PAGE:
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Rhyl RNLI volunteers assist disabled yacht

Lifeboats News Release

The crew were alerted by the Coastguard co-ordinating centre in Holyhead, who had received a mobile phone call saying the yacht had damaged sails and disabled engine.



Rhyl lifeboat approaching stricken yacht
The All-weather lifeboat was launched at 9.21pm on Tuesday 29 September in rain and poor visibility, and proceeded at best speed to the yacht's last known position to the North of Rhos-on-sea.
Llandudno lifeboat was already on a different call to the West of the casualty.
The lifeboat from Rhyl arrived on scene at 10.06pm, to find the yacht's sail was damaged and the boat was drifting. The yacht crew could not re-start the engine. The coxswain liaised with the yacht's crew, and they decided that the best course of action would be to tow the yacht back to Conwy.
This was successfully done and a slow tow undertaken towards Conwy arriving 45 minutes after midnight. Once the yacht was secured, the lifeboat crew returned to Rhyl, re-housing at 3.00am.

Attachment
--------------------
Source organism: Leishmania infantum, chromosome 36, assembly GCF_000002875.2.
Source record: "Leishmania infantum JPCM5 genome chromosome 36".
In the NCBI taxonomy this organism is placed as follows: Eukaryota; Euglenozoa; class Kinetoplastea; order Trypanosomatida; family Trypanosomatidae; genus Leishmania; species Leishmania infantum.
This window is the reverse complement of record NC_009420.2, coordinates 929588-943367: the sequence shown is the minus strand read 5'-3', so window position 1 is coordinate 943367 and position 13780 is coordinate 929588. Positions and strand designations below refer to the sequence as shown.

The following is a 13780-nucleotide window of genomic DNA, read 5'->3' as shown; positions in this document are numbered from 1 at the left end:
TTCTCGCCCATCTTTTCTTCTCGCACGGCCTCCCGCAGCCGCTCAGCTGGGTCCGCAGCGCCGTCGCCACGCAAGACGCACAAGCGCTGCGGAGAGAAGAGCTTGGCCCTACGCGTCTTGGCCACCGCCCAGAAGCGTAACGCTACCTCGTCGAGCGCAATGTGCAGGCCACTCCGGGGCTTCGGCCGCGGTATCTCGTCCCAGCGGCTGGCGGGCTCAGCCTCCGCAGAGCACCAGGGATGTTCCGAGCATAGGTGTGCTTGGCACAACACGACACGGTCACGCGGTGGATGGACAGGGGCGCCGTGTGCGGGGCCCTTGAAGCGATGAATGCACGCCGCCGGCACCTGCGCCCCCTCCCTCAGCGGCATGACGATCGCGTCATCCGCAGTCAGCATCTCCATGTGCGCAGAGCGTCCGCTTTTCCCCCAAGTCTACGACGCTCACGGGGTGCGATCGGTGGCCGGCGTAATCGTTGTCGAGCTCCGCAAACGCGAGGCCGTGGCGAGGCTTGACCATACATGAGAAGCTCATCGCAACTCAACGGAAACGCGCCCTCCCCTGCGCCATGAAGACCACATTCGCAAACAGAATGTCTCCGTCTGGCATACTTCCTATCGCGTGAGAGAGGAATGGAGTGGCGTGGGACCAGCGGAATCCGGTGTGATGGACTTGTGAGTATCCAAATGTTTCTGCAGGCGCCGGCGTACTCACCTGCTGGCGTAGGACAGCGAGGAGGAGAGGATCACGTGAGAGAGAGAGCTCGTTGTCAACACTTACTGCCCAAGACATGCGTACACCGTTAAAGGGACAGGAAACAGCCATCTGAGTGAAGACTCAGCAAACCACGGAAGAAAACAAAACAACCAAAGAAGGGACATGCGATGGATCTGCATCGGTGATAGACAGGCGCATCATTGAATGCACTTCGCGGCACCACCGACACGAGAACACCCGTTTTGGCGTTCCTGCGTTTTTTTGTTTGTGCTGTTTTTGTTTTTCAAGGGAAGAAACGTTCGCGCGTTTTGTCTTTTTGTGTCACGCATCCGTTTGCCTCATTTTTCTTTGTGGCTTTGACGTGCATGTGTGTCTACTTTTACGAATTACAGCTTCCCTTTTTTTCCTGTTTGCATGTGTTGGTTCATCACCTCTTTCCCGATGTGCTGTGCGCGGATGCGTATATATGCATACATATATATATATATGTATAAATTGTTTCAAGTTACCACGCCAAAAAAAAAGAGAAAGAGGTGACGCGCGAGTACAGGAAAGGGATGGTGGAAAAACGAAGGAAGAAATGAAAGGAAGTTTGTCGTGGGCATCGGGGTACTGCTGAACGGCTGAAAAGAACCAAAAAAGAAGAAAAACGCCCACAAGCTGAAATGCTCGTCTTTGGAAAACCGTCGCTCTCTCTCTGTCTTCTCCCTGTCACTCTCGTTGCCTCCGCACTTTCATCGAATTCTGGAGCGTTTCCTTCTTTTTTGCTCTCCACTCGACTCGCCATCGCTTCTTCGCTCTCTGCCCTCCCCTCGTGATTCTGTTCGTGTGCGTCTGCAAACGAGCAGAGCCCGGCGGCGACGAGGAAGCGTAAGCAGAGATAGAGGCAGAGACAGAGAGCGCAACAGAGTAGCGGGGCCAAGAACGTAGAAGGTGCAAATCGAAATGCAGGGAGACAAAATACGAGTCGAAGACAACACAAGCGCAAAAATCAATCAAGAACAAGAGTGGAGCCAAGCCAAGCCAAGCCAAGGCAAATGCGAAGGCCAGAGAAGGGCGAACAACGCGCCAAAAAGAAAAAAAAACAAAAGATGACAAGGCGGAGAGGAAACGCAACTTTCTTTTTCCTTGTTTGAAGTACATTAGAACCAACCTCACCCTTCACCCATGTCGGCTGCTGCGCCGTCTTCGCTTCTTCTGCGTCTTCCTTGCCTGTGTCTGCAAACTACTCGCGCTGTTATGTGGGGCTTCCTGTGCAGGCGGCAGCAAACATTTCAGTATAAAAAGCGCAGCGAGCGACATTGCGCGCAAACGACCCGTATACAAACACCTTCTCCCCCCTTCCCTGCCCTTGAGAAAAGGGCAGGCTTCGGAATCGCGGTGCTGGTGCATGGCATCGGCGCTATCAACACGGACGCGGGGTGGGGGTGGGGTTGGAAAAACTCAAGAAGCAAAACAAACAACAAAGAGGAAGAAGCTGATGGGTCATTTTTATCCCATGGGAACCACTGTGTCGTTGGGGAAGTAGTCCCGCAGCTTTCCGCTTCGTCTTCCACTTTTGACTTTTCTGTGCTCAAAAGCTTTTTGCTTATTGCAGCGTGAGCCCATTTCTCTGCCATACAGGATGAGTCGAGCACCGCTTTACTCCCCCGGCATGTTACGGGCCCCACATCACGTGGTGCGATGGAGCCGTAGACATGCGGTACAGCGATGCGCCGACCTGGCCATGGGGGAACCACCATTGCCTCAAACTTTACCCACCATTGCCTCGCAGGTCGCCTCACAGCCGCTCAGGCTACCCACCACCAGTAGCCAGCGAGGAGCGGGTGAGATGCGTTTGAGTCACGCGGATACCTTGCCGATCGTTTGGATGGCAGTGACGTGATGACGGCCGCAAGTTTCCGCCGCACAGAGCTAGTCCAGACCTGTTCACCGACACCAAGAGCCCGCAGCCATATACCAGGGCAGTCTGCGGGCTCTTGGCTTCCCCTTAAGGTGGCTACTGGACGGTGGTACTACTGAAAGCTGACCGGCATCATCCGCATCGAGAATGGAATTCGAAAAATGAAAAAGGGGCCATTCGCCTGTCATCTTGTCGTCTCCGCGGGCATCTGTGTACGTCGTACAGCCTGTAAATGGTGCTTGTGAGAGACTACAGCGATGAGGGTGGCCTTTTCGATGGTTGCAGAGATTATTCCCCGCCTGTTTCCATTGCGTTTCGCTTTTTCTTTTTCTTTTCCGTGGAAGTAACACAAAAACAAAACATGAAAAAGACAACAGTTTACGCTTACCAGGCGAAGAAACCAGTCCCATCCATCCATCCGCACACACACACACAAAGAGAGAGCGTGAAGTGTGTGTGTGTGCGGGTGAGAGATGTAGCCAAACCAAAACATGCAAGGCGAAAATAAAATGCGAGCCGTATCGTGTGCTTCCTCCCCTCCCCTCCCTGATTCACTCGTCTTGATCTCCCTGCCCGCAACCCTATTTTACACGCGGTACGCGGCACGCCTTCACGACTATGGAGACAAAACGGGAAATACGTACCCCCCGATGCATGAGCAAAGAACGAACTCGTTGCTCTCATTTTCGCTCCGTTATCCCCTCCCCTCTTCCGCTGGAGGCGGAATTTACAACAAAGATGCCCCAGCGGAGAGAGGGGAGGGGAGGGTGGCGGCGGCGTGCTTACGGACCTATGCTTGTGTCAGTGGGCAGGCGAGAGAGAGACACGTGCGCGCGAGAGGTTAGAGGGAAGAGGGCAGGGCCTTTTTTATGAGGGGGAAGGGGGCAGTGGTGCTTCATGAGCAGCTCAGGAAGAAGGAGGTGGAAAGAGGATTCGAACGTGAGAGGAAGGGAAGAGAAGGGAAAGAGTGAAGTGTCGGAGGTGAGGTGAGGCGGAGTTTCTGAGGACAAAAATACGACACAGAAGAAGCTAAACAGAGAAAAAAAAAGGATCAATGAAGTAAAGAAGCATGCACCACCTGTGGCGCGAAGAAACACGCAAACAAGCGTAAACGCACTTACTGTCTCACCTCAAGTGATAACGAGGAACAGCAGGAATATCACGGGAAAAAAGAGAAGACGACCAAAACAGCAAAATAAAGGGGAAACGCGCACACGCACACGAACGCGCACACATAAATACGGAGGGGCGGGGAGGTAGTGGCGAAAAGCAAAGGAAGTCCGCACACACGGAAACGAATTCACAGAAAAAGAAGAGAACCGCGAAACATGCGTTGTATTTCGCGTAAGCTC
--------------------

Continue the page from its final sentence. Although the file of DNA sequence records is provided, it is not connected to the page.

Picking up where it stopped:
The yacht and crew were all properly equipped with safety equipment and radio.

service to yacht 29.8.2023

Marine traffic app

Track of Rhyl lifeboat
Boat in tow


Rhyl AWB service 29.8.23

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The RNLI charity saves lives at sea. Its volunteers provide a 24-hour search and rescue service around the United Kingdom and Republic of Ireland coasts. The RNLI operates 238 lifeboat stations in the UK and Ireland and more than 240 lifeguard units on beaches around the UK and Channel Islands. The RNLI is independent of Coastguard and government and depends on voluntary donations and legacies to maintain its rescue service. Since the RNLI was founded in 1824, its lifeboat crews and lifeguards have saved over 142,700 lives.

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